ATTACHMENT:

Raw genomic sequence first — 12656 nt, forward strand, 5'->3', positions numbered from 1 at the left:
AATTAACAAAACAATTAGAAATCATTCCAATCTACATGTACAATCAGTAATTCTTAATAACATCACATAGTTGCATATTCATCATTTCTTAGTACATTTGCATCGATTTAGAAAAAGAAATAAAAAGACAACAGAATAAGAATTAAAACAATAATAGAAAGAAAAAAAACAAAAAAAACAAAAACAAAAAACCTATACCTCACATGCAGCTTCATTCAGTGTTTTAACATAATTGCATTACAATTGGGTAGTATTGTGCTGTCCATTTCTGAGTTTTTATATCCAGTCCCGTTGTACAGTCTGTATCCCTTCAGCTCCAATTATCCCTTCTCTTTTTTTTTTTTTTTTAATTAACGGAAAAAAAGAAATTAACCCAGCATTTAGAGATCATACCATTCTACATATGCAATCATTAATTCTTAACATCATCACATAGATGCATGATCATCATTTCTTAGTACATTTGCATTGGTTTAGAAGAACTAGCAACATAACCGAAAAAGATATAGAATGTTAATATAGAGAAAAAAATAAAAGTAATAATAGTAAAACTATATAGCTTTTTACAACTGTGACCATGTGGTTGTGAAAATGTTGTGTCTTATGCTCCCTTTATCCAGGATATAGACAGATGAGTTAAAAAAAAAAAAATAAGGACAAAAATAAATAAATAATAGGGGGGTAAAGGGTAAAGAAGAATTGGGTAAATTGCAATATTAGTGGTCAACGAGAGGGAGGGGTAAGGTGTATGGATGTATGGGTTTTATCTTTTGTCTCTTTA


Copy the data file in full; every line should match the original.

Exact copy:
Raw genomic sequence first — 12656 nt, forward strand, 5'->3', positions numbered from 1 at the left:
AATTAACAAAACAATTAGAAATCATTCCAATCTACATGTACAATCAGTAATTCTTAATAACATCACATAGTTGCATATTCATCATTTCTTAGTACATTTGCATCGATTTAGAAAAAGAAATAAAAAGACAACAGAATAAGAATTAAAACAATAATAGAAAGAAAAAAAACAAAAAAAACAAAAACAAAAAACCTATACCTCACATGCAGCTTCATTCAGTGTTTTAACATAATTGCATTACAATTGGGTAGTATTGTGCTGTCCATTTCTGAGTTTTTATATCCAGTCCCGTTGTACAGTCTGTATCCCTTCAGCTCCAATTATCCCTTCTCTTTTTTTTTTTTTTTTAATTAACGGAAAAAAAGAAATTAACCCAGCATTTAGAGATCATACCATTCTACATATGCAATCATTAATTCTTAACATCATCACATAGATGCATGATCATCATTTCTTAGTACATTTGCATTGGTTTAGAAGAACTAGCAACATAACCGAAAAAGATATAGAATGTTAATATAGAGAAAAAAATAAAAGTAATAATAGTAAAACTATATAGCTTTTTACAACTGTGACCATGTGGTTGTGAAAATGTTGTGTCTTATGCTCCCTTTATCCAGGATATAGACAGATGAGTTAAAAAAAAAAAAATAAGGACAAAAATAAATAAATAATAGGGGGGTAAAGGGTAAAGAAGAATTGGGTAAATTGCAATATTAGTGGTCAACGAGAGGGAGGGGTAAGGTGTATGGATGTATGGGTTTTATCTTTTGTCTCTTTA